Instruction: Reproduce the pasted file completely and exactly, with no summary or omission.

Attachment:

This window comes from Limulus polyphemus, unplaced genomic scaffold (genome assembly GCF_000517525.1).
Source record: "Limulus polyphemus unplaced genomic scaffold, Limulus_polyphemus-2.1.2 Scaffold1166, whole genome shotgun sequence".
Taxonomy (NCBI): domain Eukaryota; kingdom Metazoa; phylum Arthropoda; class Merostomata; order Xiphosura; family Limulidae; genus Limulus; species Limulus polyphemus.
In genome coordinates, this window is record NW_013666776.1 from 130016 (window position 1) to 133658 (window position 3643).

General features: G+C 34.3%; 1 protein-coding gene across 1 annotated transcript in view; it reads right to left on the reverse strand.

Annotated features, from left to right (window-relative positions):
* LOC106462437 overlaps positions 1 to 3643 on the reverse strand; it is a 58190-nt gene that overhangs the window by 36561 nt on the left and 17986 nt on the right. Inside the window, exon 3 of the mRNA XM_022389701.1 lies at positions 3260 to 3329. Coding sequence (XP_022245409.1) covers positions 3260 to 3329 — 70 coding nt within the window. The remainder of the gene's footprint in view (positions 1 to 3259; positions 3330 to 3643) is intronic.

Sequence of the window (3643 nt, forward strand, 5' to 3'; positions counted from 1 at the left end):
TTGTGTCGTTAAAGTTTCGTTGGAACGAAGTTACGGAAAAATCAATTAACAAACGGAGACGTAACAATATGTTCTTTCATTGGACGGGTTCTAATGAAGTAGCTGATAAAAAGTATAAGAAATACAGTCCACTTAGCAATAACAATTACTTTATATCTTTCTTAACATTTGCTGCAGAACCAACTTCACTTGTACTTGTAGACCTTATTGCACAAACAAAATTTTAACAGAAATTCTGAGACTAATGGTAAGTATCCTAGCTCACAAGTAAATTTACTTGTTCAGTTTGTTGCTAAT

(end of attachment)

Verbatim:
This window comes from Limulus polyphemus, unplaced genomic scaffold (genome assembly GCF_000517525.1).
Source record: "Limulus polyphemus unplaced genomic scaffold, Limulus_polyphemus-2.1.2 Scaffold1166, whole genome shotgun sequence".
Taxonomy (NCBI): domain Eukaryota; kingdom Metazoa; phylum Arthropoda; class Merostomata; order Xiphosura; family Limulidae; genus Limulus; species Limulus polyphemus.
In genome coordinates, this window is record NW_013666776.1 from 130016 (window position 1) to 133658 (window position 3643).

General features: G+C 34.3%; 1 protein-coding gene across 1 annotated transcript in view; it reads right to left on the reverse strand.

Annotated features, from left to right (window-relative positions):
* LOC106462437 overlaps positions 1 to 3643 on the reverse strand; it is a 58190-nt gene that overhangs the window by 36561 nt on the left and 17986 nt on the right. Inside the window, exon 3 of the mRNA XM_022389701.1 lies at positions 3260 to 3329. Coding sequence (XP_022245409.1) covers positions 3260 to 3329 — 70 coding nt within the window. The remainder of the gene's footprint in view (positions 1 to 3259; positions 3330 to 3643) is intronic.

Sequence of the window (3643 nt, forward strand, 5' to 3'; positions counted from 1 at the left end):
TTGTGTCGTTAAAGTTTCGTTGGAACGAAGTTACGGAAAAATCAATTAACAAACGGAGACGTAACAATATGTTCTTTCATTGGACGGGTTCTAATGAAGTAGCTGATAAAAAGTATAAGAAATACAGTCCACTTAGCAATAACAATTACTTTATATCTTTCTTAACATTTGCTGCAGAACCAACTTCACTTGTACTTGTAGACCTTATTGCACAAACAAAATTTTAACAGAAATTCTGAGACTAATGGTAAGTATCCTAGCTCACAAGTAAATTTACTTGTTCAGTTTGTTGCTAAT